What is a concussion?
A concussion is a brain injury that happens when the brain hits the walls of the skull. You can get a concussion without even hitting your head. There are many symptoms that can occur following a concussion such as headache, pressure in the head, fogginess, sensitivity to light and noise, and dizziness, to name just a few. It is a hard injury for people to understand because we can’t “see” a concussion from the outside.
How do you get a concussion?
There are multiple ways to sustain a concussion. Playing sports and being an athlete is not the only way. Many clients we work with were doing just regular activities or were in a motor vehicle accident when they got a concussion. If you have a history of “concussion” chances are you may be more susceptible to recurring concussions. Previous history of concussion can also extend the recovery rate. Whiplash from a large enough force can result in a concussion.
How can an Athletic Therapist help?
As Athletic Therapists, our education has a large focus on concussions. We help athletes and teams in the prevention of concussion during sport and also help athletes and individuals in their recovery from a concussion once it has already occurred. However, we work with people of all walks of life. If you are struggling with living out your day-to-day work life or even home life because of your concussion symptoms, an Athletic Therapist can help!
A concussion can be a debilitating injury that could prevent you from spending time with your kids and family. By having a hands on approach and someone to vouch for your best interests and goals, we can help change that. After all, rest and a dark room will only get you so far. This is adequate for when the injury immediately happens but, what about when the symptoms of a concussion lasts for more than a couple of weeks? Concussion research has come a long way in the last few years and taking an active approach to recovery has shown to be more beneficial (Schneider, K., et al. 2017).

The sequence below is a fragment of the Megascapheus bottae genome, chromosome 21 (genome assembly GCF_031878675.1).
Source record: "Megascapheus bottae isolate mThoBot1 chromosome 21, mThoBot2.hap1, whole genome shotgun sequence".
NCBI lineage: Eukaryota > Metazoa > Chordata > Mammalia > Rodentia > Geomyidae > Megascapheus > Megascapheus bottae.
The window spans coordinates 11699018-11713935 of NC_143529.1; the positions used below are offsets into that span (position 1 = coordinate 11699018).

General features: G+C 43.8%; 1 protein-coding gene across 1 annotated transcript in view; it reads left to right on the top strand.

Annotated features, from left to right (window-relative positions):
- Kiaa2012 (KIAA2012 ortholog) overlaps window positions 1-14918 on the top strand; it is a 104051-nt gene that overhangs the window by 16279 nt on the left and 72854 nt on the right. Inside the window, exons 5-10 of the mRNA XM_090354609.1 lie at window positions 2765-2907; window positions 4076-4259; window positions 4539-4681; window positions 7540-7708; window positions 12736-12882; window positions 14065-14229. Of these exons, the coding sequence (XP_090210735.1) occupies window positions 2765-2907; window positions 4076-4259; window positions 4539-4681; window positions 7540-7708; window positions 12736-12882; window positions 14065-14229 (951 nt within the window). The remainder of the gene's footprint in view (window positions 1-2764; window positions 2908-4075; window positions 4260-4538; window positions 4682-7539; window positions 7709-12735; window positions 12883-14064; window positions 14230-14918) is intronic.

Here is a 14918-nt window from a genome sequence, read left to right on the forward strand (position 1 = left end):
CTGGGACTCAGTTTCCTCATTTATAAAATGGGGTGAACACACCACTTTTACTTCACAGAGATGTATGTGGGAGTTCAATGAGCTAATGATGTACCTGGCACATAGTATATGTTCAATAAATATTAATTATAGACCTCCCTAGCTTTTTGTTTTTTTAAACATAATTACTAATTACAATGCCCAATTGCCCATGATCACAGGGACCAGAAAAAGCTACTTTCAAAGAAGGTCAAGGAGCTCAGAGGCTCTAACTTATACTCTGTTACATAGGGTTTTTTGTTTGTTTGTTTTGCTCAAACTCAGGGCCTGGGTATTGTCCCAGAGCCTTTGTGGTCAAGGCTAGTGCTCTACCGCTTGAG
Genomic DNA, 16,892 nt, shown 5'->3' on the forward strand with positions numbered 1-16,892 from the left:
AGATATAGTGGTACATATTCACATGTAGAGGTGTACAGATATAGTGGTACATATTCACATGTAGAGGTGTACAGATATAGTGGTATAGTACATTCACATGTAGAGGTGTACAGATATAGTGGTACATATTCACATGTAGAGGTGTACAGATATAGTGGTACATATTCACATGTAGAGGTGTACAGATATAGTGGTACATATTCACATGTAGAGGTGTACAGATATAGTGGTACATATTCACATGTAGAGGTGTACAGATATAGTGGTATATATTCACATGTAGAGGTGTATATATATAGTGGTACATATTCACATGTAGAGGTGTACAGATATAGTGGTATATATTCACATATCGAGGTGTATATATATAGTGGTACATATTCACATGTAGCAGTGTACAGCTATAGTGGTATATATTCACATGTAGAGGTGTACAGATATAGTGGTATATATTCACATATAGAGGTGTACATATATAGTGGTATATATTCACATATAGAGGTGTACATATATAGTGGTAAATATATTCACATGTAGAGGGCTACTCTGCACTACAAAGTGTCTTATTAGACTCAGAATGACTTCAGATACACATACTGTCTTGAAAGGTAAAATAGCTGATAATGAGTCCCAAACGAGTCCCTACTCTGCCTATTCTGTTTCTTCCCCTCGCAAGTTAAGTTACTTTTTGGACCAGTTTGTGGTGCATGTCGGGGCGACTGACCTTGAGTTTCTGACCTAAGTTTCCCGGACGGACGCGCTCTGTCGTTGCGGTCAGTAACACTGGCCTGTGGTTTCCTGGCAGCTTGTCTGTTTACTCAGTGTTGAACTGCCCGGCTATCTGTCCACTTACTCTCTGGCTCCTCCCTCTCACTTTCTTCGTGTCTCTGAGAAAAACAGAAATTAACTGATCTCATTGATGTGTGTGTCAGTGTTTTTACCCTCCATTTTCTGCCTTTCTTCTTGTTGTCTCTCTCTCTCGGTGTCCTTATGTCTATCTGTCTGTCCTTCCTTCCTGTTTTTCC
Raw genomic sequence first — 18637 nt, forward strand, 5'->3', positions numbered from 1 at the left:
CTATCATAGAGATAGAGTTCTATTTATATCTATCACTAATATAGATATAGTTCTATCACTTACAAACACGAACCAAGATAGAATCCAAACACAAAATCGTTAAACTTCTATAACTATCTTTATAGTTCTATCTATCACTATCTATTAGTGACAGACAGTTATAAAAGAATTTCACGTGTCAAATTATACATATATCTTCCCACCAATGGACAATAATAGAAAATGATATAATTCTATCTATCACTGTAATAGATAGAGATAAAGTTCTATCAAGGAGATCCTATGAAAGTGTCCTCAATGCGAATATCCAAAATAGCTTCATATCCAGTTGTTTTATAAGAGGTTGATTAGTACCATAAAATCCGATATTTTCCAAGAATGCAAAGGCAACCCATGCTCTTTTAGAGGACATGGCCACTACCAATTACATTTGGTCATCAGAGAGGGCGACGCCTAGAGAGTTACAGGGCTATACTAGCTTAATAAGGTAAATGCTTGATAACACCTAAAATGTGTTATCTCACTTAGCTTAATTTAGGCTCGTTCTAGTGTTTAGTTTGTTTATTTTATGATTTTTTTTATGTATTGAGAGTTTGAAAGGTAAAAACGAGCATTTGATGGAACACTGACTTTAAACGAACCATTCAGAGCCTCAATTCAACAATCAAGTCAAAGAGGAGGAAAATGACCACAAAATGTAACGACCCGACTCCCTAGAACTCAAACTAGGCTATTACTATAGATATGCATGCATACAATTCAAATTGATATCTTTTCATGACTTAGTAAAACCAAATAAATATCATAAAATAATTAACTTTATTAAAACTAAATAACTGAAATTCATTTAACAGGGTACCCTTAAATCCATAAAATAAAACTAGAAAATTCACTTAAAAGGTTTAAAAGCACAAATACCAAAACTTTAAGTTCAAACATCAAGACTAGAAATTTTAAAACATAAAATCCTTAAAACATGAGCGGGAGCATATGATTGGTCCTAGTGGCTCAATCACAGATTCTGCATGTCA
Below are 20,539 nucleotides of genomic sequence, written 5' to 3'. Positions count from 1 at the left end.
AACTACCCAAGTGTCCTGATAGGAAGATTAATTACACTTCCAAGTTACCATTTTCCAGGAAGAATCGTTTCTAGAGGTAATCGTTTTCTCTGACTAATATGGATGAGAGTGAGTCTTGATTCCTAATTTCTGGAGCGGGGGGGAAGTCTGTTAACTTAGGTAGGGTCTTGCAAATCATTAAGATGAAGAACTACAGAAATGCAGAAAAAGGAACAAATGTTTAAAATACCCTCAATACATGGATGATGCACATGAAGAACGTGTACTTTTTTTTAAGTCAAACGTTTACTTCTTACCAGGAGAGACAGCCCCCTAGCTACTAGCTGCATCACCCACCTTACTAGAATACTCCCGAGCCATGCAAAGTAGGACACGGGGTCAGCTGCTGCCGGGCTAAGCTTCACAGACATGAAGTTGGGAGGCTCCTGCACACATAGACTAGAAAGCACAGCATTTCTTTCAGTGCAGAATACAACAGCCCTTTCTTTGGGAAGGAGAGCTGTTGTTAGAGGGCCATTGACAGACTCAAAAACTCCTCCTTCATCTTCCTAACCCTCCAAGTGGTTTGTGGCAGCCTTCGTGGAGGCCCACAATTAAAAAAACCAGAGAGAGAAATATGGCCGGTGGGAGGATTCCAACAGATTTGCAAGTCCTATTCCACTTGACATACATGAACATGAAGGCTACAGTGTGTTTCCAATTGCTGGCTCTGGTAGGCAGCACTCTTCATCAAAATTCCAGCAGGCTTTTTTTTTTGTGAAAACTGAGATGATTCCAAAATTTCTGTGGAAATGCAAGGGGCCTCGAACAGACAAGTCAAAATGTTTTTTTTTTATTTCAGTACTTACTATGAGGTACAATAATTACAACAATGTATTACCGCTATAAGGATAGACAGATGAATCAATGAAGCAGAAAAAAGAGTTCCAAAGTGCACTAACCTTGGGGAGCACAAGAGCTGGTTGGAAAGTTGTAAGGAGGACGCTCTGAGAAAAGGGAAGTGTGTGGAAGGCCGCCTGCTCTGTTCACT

Concussion Recovery: What to Expect
Recovery from a concussion may look different depending on the nature of the injury, severity, contributing factors, and previous history of concussion. Some people recover faster than others based on these factors. See below for common treatment modalities.
Soft tissue and joint mobilization
When you sustain a concussion it’s often associated with a lot of neck stiffness and tightness. Soft tissue and joint mobilizations help ease tension in this area, and improve your neck range of motion to help make it easier to move your head and neck with minimal discomfort
Visual and vestibular retraining
The vestibular system contributes to balance, coordination and spatial awareness. A concussion can disrupt this system causing symptoms like dizziness and vertigo. Vestibular training/rehabilitation uses maneuvers that hold the head and body in different positions to help relieve and eliminate these symptoms.
Reaction time retraining
Measuring and improving reaction time is important for both concussion prevention and recovery. The faster your reaction time the more likely you are able to protect your head from severe impacts during an incident. Athletic Therapists will use both mental and agility exercises to help people recovering from a concussion improve their reaction time.
It is important to note each Athletic Therapist treats patients a little different so you may experience the expertise of multiple therapists to help you obtain optimal results! Each concussion is unique and an Athletic Therapist can help design a recovery plan based on YOUR needs.
A concussion can be a complicated injury as the process may have some ups and downs. It is important to consult with a professional to help you navigate your recovery so that you can have as many good days in your recovery as possible.
1 thought on “I have a concussion, now what?”
Amazing Michelle, good for you!